In some organizations, where the systems and processes are well established, the social media monitoring team is given the authority to ‘skip’ three or four lines of management. They may be empowered to alert the Chief Executive’s office immediately if they believe there is an issue brewing that could materially damage the business.

In most organizations, level 1-3 would be handled by customer service teams, product development teams or sales departments. PR or communications teams would normally expect to be alerted immediately to any level 4-10 issues, and the C-Suite would be made aware of any level 8-10 issues. They will also have processes in place to automatically alert key crisis team staff members to crises and issues, irrespective of how they’re identified.

The crisis team mobilizes and will typically be comprised of senior PR and communications, customer service, HR, legal, operations, technical, product or marketing experts. Dependent on the issue, people best placed to monitor and respond to social media and traditional media commentary will be included (e.g., technical or IT experts for data or security breaches) – the team will remain mobilized until the crisis calms down.

In practical terms, during a crisis it’s very important not to rely on emails. While email groups can be effective for sharing information, they can often be one of the slowest ways to agree action. Best practice in most serious crises would be to physically convene a core team in one location where they make quick decisions and implement them, but failing that, open lines on conference calls can be effective.

4. Response

Should an organization respond? If so, how?

Once the issue has been escalated and the crisis team is convened, they will need to make two immediate decisions based on all of the information on hand:

  • Do we need to respond?
  • Do we need to change anything as a result of what has happened/is happening?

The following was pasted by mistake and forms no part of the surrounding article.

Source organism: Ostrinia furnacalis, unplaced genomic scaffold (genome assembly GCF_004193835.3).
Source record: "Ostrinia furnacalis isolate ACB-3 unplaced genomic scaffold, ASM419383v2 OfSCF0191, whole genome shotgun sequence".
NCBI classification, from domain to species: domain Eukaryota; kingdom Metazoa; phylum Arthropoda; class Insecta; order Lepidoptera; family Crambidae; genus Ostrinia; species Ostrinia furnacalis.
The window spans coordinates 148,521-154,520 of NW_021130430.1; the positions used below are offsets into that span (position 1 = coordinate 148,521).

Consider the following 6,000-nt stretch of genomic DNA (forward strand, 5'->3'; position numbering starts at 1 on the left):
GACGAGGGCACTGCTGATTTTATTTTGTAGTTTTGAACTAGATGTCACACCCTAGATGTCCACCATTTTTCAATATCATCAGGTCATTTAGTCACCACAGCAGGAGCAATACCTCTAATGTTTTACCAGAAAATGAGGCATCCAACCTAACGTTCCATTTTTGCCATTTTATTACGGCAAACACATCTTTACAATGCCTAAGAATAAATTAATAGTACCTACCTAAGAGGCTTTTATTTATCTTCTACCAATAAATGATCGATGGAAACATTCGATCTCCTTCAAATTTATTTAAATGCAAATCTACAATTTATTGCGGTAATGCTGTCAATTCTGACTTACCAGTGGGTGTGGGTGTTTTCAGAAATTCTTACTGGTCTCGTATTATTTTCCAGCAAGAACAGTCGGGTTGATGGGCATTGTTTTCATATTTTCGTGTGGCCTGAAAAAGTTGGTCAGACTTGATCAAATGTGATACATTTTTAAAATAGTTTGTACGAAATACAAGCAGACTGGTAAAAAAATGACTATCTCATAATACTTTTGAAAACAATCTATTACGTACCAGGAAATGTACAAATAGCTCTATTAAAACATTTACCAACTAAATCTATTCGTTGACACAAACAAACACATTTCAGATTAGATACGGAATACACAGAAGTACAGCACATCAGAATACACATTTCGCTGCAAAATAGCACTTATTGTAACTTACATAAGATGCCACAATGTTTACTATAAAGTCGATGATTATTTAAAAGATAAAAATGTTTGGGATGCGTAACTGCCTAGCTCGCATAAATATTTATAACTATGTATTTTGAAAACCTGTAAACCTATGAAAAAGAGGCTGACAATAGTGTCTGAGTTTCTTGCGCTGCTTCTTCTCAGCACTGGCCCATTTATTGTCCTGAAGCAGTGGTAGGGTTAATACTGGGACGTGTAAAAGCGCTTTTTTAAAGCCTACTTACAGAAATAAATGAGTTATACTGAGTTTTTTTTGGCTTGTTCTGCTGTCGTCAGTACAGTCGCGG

It takes a brave team to sit tight and say or do nothing when there is a significant spike in online criticism, but sometimes, that can be the best course of action. Some situations calm down of their own accord very quickly. In others, the organization may simply need/want to ‘take it on the chin’ and be prepared for criticism.

Regularly checking the velocity of social coverage is one way of assessing whether an issue is likely to go away quickly or is on the rise. Regularly checking the authority of the critics - and their reaction compared to your customers or other stakeholders - is one way of assessing the importance of the criticism. This is particularly true when an issue generates significant negative ‘traditional’ media coverage, which then generates social media criticism.

Case Study 5 - Walmart’s Asda Christmas Mom ad backlash

In December 2012, Walmart’s UK supermarket Asda launched a TV advertisement that showed the nation’s moms preparing for Christmas using a range of Asda/Walmart products, with no visible support from other family members. Almost as soon as the advertisement launched, much of the British media vigorously criticized it. They claimed it was sexist to depict British women carrying out all the Christmas preparations.

Faced with this barrage of media criticism, Asda/Walmart wanted to know what their actual customers thought about the advertisement. Using social media monitoring of their Facebook Page and gauging sentiment on Twitter, Asda/Walmart customers – typically Moms juggling family and domestic life – were equally vocal about the advertisement. They didn’t find it offensive at all. In fact many empathized with the characters and found it funny.

Based on what their existing customers were saying about the advertisement on social media, Asda/Walmart decided to ignore the media criticism, which soon died down. They did issue a statement at the peak of the crisis, which highlighted the fact that they had listened to their customers in light of criticism from the media:

To any mums and dads who have been upset by our Christmas TV ad – we’d like to offer our sincere apologies. It wasn’t our intention to offend anyone. Our ad depicts what many of the 16m mums who shop in Asda tell us they feel. It is intended to be light-hearted and fun and in the main that’s how it’s been received. We respect all hard-working parents and know just how tough it is managing a family – particularly at Christmas.